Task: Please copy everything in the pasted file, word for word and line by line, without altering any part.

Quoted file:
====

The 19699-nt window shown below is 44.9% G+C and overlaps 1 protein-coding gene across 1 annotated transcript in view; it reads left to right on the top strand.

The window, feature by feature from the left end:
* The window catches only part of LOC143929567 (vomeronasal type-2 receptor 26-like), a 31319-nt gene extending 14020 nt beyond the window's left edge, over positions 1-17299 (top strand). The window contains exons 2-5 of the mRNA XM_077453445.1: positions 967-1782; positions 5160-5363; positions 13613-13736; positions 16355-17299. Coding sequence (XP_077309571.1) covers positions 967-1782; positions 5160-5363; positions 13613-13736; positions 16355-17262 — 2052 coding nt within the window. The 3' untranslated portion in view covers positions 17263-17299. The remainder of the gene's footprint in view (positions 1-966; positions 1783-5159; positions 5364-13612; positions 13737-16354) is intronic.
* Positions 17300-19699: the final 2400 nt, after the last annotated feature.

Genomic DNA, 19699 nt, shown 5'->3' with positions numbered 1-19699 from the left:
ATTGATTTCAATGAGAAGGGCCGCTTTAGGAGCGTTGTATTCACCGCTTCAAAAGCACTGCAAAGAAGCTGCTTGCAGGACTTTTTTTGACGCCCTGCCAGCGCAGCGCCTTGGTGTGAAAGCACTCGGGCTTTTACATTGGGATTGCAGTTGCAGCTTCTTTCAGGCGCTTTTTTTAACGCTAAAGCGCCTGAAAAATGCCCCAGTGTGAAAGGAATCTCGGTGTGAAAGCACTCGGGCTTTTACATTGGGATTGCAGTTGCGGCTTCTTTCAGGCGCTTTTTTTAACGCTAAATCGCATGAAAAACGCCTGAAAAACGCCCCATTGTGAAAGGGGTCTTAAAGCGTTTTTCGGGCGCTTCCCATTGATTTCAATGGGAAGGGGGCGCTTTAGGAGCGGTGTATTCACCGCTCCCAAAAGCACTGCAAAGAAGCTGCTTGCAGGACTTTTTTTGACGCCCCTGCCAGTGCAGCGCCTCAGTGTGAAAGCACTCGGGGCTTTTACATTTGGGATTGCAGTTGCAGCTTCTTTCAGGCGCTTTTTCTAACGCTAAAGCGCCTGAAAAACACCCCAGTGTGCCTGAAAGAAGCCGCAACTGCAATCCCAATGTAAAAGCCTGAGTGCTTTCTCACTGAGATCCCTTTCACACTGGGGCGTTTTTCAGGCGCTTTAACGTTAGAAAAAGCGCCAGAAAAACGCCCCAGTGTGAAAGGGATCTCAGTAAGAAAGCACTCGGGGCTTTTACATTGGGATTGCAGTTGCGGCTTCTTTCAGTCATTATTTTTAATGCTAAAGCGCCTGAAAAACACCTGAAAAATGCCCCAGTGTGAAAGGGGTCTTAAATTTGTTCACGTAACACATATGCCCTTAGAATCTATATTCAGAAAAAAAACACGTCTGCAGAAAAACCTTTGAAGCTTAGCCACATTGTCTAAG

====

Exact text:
The 19699-nt window shown below is 44.9% G+C and overlaps 1 protein-coding gene across 1 annotated transcript in view; it reads left to right on the top strand.

The window, feature by feature from the left end:
* The window catches only part of LOC143929567 (vomeronasal type-2 receptor 26-like), a 31319-nt gene extending 14020 nt beyond the window's left edge, over positions 1-17299 (top strand). The window contains exons 2-5 of the mRNA XM_077453445.1: positions 967-1782; positions 5160-5363; positions 13613-13736; positions 16355-17299. Coding sequence (XP_077309571.1) covers positions 967-1782; positions 5160-5363; positions 13613-13736; positions 16355-17262 — 2052 coding nt within the window. The 3' untranslated portion in view covers positions 17263-17299. The remainder of the gene's footprint in view (positions 1-966; positions 1783-5159; positions 5364-13612; positions 13737-16354) is intronic.
* Positions 17300-19699: the final 2400 nt, after the last annotated feature.

Genomic DNA, 19699 nt, shown 5'->3' with positions numbered 1-19699 from the left:
ATTGATTTCAATGAGAAGGGCCGCTTTAGGAGCGTTGTATTCACCGCTTCAAAAGCACTGCAAAGAAGCTGCTTGCAGGACTTTTTTTGACGCCCTGCCAGCGCAGCGCCTTGGTGTGAAAGCACTCGGGCTTTTACATTGGGATTGCAGTTGCAGCTTCTTTCAGGCGCTTTTTTTAACGCTAAAGCGCCTGAAAAATGCCCCAGTGTGAAAGGAATCTCGGTGTGAAAGCACTCGGGCTTTTACATTGGGATTGCAGTTGCGGCTTCTTTCAGGCGCTTTTTTTAACGCTAAATCGCATGAAAAACGCCTGAAAAACGCCCCATTGTGAAAGGGGTCTTAAAGCGTTTTTCGGGCGCTTCCCATTGATTTCAATGGGAAGGGGGCGCTTTAGGAGCGGTGTATTCACCGCTCCCAAAAGCACTGCAAAGAAGCTGCTTGCAGGACTTTTTTTGACGCCCCTGCCAGTGCAGCGCCTCAGTGTGAAAGCACTCGGGGCTTTTACATTTGGGATTGCAGTTGCAGCTTCTTTCAGGCGCTTTTTCTAACGCTAAAGCGCCTGAAAAACACCCCAGTGTGCCTGAAAGAAGCCGCAACTGCAATCCCAATGTAAAAGCCTGAGTGCTTTCTCACTGAGATCCCTTTCACACTGGGGCGTTTTTCAGGCGCTTTAACGTTAGAAAAAGCGCCAGAAAAACGCCCCAGTGTGAAAGGGATCTCAGTAAGAAAGCACTCGGGGCTTTTACATTGGGATTGCAGTTGCGGCTTCTTTCAGTCATTATTTTTAATGCTAAAGCGCCTGAAAAACACCTGAAAAATGCCCCAGTGTGAAAGGGGTCTTAAATTTGTTCACGTAACACATATGCCCTTAGAATCTATATTCAGAAAAAAAACACGTCTGCAGAAAAACCTTTGAAGCTTAGCCACATTGTCTAAG